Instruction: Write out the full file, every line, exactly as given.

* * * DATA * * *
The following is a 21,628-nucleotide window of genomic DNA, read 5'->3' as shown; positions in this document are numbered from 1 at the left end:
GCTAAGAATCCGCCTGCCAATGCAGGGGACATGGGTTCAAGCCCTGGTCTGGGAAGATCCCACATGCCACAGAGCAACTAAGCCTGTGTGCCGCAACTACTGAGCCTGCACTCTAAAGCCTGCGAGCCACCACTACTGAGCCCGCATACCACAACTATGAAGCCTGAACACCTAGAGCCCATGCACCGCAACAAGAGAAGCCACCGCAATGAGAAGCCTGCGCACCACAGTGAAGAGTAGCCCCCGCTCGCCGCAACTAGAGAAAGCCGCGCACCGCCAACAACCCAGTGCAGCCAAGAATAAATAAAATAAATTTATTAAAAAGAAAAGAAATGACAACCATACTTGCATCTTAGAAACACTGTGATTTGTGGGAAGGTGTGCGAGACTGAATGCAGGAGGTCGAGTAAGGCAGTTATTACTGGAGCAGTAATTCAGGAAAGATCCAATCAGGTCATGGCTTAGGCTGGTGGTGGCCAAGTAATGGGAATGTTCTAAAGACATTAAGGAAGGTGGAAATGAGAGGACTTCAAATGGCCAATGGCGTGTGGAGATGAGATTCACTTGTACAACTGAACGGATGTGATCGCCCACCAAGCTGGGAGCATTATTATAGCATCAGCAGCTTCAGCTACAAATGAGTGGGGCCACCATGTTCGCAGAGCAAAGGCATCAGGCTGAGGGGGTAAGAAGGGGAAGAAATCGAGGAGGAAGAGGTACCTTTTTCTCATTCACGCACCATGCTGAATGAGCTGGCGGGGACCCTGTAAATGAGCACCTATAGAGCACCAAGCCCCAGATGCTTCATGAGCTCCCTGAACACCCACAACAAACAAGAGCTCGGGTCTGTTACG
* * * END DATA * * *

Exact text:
The following is a 21,628-nucleotide window of genomic DNA, read 5'->3' as shown; positions in this document are numbered from 1 at the left end:
GCTAAGAATCCGCCTGCCAATGCAGGGGACATGGGTTCAAGCCCTGGTCTGGGAAGATCCCACATGCCACAGAGCAACTAAGCCTGTGTGCCGCAACTACTGAGCCTGCACTCTAAAGCCTGCGAGCCACCACTACTGAGCCCGCATACCACAACTATGAAGCCTGAACACCTAGAGCCCATGCACCGCAACAAGAGAAGCCACCGCAATGAGAAGCCTGCGCACCACAGTGAAGAGTAGCCCCCGCTCGCCGCAACTAGAGAAAGCCGCGCACCGCCAACAACCCAGTGCAGCCAAGAATAAATAAAATAAATTTATTAAAAAGAAAAGAAATGACAACCATACTTGCATCTTAGAAACACTGTGATTTGTGGGAAGGTGTGCGAGACTGAATGCAGGAGGTCGAGTAAGGCAGTTATTACTGGAGCAGTAATTCAGGAAAGATCCAATCAGGTCATGGCTTAGGCTGGTGGTGGCCAAGTAATGGGAATGTTCTAAAGACATTAAGGAAGGTGGAAATGAGAGGACTTCAAATGGCCAATGGCGTGTGGAGATGAGATTCACTTGTACAACTGAACGGATGTGATCGCCCACCAAGCTGGGAGCATTATTATAGCATCAGCAGCTTCAGCTACAAATGAGTGGGGCCACCATGTTCGCAGAGCAAAGGCATCAGGCTGAGGGGGTAAGAAGGGGAAGAAATCGAGGAGGAAGAGGTACCTTTTTCTCATTCACGCACCATGCTGAATGAGCTGGCGGGGACCCTGTAAATGAGCACCTATAGAGCACCAAGCCCCAGATGCTTCATGAGCTCCCTGAACACCCACAACAAACAAGAGCTCGGGTCTGTTACG